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Board of Veterans' Appeals: Rules of Practice-Medical Opinions From the Veterans Health Administration

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AGENCY:

Department of Veterans Affairs.

ACTION:

Final rule.

SUMMARY:

This document adopts as a final rule, with one exception, the interim final rule that amended the Department of Veterans Affairs (VA) Appeals Regulation clarifying that the Board of Veterans' Appeals (Board) may obtain medical opinions from appropriate health care professionals in VA's Veterans Health Administration. The exception is inclusion of citation to statutory authority that was omitted from the interim rule and updating the previously cited statutory authority to reflect recent legislation.

DATES:

Effective Date: This final rule is effective as of July 23, 2001.

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FOR FURTHER INFORMATION CONTACT:

Steven L. Keller, Senior Deputy Vice Chairman, Board of Veterans' Appeals (012), Department of Veterans Affairs, 810 Vermont Avenue, NW., Washington, DC 20420 (202-565-5978).

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SUPPLEMENTARY INFORMATION:

The Board of Veterans' Appeals (Board) is an administrative body that decides appeals from denial of claims for veterans benefits.

On July 23, 2001, VA published an interim final rule with request for comments to clarify that under 38 CFR 20.901(a), the Board may obtain medical opinions from appropriate health care professionals within the Department's Veterans Health Administration (VHA) rather than solely from the Under Secretary for Health (formerly known as the Chief Medical Director) (66 FR 38158).

After publication of the interim final rule, it was brought to our attention that citation to the primary authority for this regulation, 38 U.S.C. 7109, was omitted from the regulatory text, and that the statute we had cited, 38 U.S.C. 5107(a), had been amended by the Veterans Claims Assistance Act of 2000 (VCAA), Public Law 106-475, 114 Stat. 2096. Therefore, the only change we have made is to change the authority citation to include section 7109 and to refer to the statute as amended by the VCAA. The substance and effect of the final regulation does not change.

We received comments from a veterans' service organization and an association of veterans' advocates. Both groups opposed the interim final rule and urged VA to rescind the rule. The reasons for their opposition fell into five categories: (1) Alleged lack of statutory authority and conflict with 38 U.S.C. 7109; (2) alleged conflict with the VCAA; (3) alleged conflict with 38 CFR 4.2, Interpretation of examination reports; (4) alleged violation of due process; and (5) alleged defects that would result in the rule being implemented in an arbitrary and unfair fashion. We do not agree with these objections and will address them in turn.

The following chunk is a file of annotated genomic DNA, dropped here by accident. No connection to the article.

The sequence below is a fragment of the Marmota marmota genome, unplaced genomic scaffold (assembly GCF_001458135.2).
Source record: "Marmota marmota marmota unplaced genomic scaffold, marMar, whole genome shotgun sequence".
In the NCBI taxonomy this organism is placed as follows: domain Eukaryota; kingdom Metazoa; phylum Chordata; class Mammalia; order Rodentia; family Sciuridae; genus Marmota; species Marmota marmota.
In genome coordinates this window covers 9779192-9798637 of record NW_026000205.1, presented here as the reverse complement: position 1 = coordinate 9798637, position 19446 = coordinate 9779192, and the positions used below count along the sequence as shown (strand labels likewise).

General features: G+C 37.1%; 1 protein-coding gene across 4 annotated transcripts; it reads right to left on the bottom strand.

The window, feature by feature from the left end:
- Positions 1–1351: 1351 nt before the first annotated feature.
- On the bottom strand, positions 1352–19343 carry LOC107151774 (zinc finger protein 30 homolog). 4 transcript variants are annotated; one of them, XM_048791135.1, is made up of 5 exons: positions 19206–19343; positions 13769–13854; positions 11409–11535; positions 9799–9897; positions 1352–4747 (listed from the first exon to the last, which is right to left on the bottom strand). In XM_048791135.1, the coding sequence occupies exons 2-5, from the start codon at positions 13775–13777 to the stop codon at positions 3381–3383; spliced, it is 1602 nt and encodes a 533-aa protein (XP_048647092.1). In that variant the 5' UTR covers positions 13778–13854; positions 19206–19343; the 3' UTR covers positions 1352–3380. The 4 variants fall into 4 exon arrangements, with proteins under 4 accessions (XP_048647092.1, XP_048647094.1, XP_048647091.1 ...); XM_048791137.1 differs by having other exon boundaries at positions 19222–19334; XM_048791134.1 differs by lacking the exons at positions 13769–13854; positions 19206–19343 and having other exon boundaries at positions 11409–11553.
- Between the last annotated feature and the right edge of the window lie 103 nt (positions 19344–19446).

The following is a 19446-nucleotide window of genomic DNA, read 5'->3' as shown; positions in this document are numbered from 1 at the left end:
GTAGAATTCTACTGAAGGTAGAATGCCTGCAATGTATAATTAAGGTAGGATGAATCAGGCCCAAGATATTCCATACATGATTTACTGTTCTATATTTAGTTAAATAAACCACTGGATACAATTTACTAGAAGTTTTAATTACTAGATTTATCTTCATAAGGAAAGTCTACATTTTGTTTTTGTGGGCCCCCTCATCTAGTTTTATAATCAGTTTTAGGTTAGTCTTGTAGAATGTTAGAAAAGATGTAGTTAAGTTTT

1. Alleged Lack of Statutory Authority and Conflicts With 38 U.S.C. 7109

38 U.S.C. 7109 provides that when, in the judgment of the Board, an expert medical opinion (in addition to that available within the Department), is warranted by the medical complexity or controversy involved in an appealed case, the Board may secure an advisory medical opinion from one or more independent medical experts who are not employees of the Department.

We received comments asserting that VA lacks statutory authority for the rule and that section 7109 does not authorize the Board to obtain medical opinions from VHA. The commenters believe that the phrase “in addition to that available within the Department” means evidence already obtained by the agency of original jurisdiction (AOJ) and does not mean that the Board may request opinions from VHA. In the same vein, a commenter asserts that section 7109 “expressly prohibits the obtaining of medical opinions from VA employees.”

We disagree. There is no legal basis to support the conclusion that the phrase “in addition to that available within the Department,” limits the Board to obtaining medical opinions only from experts outside of VA. Rather, 38 U.S.C. 7109 acknowledges the Board's authority to request opinions from within the Department, when such opinions are deemed necessary. Indeed, the legislative history of current section 7109 clearly reflects such Congressional intent. In reporting the bill that eventually became section 7109 (it was redesignated from section 4009 in May 1991), the Senate Committee on Finance explained that the bill made no reference to the Board's authority to obtain an advisory opinion from the VA Chief Medical Director because “this is a matter within Agency discretion and ample authority for this practice now exists.” S. Rep. No. 87-1844 (1962), reprinted at 1962 U.S.C.C.A.N. 2585, 2586.

In addition, Congressional approval of the practice of obtaining medical opinions through VHA is quite apparent in the legislative history accompanying the enactment of the Veterans Judicial Review Act, Pub. L. 100-687, Div. A, § 101, 102 Stat. 4105 (1988) (VJRA). In discussing changes made to section 7109, “[t]he Committees also note with approval the current practice of obtaining [ medical expert] opinions through the Department of Medicine and Surgery [VHA's former name].” See 134 Cong. Rec. S16653 (1988), reprinted in 1988 U.S.C.C.A.N. 5834, 5842.

The Secretary believes that there is ample evidence of the Board's authority to obtain medical opinions from both inside and outside VA. Therefore, we make no changes based upon the foregoing comments.

2. Alleged Conflict With the VCAA